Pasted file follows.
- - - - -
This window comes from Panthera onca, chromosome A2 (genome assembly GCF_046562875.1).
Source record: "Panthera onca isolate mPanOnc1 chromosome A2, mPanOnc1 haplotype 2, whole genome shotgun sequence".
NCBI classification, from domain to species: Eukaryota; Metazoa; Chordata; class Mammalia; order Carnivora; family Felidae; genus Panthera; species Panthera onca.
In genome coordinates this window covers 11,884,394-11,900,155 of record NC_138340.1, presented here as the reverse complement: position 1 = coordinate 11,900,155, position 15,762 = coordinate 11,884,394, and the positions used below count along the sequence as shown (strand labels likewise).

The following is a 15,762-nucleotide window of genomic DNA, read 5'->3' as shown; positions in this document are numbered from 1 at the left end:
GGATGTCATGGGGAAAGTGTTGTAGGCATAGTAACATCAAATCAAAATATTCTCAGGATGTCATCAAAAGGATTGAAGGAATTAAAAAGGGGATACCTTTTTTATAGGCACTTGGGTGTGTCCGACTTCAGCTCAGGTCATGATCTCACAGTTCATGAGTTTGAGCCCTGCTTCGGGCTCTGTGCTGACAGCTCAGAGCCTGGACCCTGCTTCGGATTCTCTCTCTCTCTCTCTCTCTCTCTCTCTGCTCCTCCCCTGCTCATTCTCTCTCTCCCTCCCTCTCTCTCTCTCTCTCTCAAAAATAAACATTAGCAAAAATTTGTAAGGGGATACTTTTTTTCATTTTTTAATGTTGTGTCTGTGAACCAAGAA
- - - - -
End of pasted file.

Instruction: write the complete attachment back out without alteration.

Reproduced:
This window comes from Panthera onca, chromosome A2 (genome assembly GCF_046562875.1).
Source record: "Panthera onca isolate mPanOnc1 chromosome A2, mPanOnc1 haplotype 2, whole genome shotgun sequence".
NCBI classification, from domain to species: Eukaryota; Metazoa; Chordata; class Mammalia; order Carnivora; family Felidae; genus Panthera; species Panthera onca.
In genome coordinates this window covers 11,884,394-11,900,155 of record NC_138340.1, presented here as the reverse complement: position 1 = coordinate 11,900,155, position 15,762 = coordinate 11,884,394, and the positions used below count along the sequence as shown (strand labels likewise).

The following is a 15,762-nucleotide window of genomic DNA, read 5'->3' as shown; positions in this document are numbered from 1 at the left end:
GGATGTCATGGGGAAAGTGTTGTAGGCATAGTAACATCAAATCAAAATATTCTCAGGATGTCATCAAAAGGATTGAAGGAATTAAAAAGGGGATACCTTTTTTATAGGCACTTGGGTGTGTCCGACTTCAGCTCAGGTCATGATCTCACAGTTCATGAGTTTGAGCCCTGCTTCGGGCTCTGTGCTGACAGCTCAGAGCCTGGACCCTGCTTCGGATTCTCTCTCTCTCTCTCTCTCTCTCTCTCTGCTCCTCCCCTGCTCATTCTCTCTCTCCCTCCCTCTCTCTCTCTCTCTCTCAAAAATAAACATTAGCAAAAATTTGTAAGGGGATACTTTTTTTCATTTTTTAATGTTGTGTCTGTGAACCAAGAA